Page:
Google Groups gets a revamp

The new Google Groups enables users to more easily search for groups and posts, organize favorite groups, and create richer posts.

Google

Google has spruced up Google Groups in a bid to make the service more user friendly.

Google Groups offers a wide variety of discussion forums where users can read and post messages on their favorite topics. But the current interface has been showing its age, so a revamp has been long overdue.

As one enhancement, Google has made it easier to search for and browse both groups and individual postings by entering a topic in a single search bar. Once users find a group they want to follow, they can now add it to a list of favorites easily accessible on the left side of the window. As a result, the overall interface has a cleaner and more streamlined look and feel.

New keyboard shortcuts offer a way to quickly cycle through the different forum threads and topics. To find a list of all the new shortcuts, users can press ? on their keyboard. Also, tapping into a new toolbar of icons, users can more easily format text and add hyperlinks and images.

The redesigned Google Groups will roll out as an option over the next week, giving users the opportunity to preview the new look and features. Google is also promising other enhancements, including better spam control, forum moderators, and improved search. The spam control is especially needed since Google Groups, like so many other public discussion forums, gets hit by a fair amount of spam postings.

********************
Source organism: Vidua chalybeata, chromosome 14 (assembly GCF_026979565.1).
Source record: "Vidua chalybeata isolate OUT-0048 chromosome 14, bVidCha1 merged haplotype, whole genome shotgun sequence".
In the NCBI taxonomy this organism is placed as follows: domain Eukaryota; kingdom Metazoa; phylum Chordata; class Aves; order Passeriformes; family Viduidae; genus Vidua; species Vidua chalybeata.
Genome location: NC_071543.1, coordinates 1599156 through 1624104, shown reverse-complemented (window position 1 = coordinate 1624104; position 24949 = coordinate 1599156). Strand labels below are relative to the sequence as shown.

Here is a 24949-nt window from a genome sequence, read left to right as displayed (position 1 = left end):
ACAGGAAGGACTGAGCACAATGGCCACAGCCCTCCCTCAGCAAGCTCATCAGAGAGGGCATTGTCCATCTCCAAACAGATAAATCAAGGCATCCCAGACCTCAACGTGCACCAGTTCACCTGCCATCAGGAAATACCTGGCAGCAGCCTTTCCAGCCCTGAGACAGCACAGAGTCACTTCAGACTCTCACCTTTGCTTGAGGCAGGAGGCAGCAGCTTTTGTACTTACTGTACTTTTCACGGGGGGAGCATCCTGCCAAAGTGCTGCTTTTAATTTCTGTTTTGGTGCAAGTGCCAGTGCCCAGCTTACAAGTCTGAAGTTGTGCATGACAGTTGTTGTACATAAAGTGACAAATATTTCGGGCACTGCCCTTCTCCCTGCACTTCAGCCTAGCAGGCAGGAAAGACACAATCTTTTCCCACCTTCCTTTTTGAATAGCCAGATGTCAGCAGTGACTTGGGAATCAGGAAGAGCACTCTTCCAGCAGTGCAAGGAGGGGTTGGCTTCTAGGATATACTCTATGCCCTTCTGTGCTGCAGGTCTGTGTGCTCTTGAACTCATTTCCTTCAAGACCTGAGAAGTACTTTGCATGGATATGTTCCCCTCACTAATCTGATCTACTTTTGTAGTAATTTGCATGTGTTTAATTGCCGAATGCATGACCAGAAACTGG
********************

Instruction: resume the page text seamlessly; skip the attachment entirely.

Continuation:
Designed as its own take based on Usenet newsgroups, Google launched Google Groups in 2001 when it bought the Usenet archives from Deja News. The service offers access to public Usenet newsgroups as well groups created by users themselves. Some groups are open to join while others are invitation-only. Customers of Google Apps can also create their own groups to use within a company or other organization.

About the author

Journalist, software trainer, and Web developer Lance Whitney writes columns and reviews for CNET, Computer Shopper, Microsoft TechNet, and other technology sites. His first book, "Windows 8 Five Minutes at a Time," was published by Wiley & Sons in November 2012.

 

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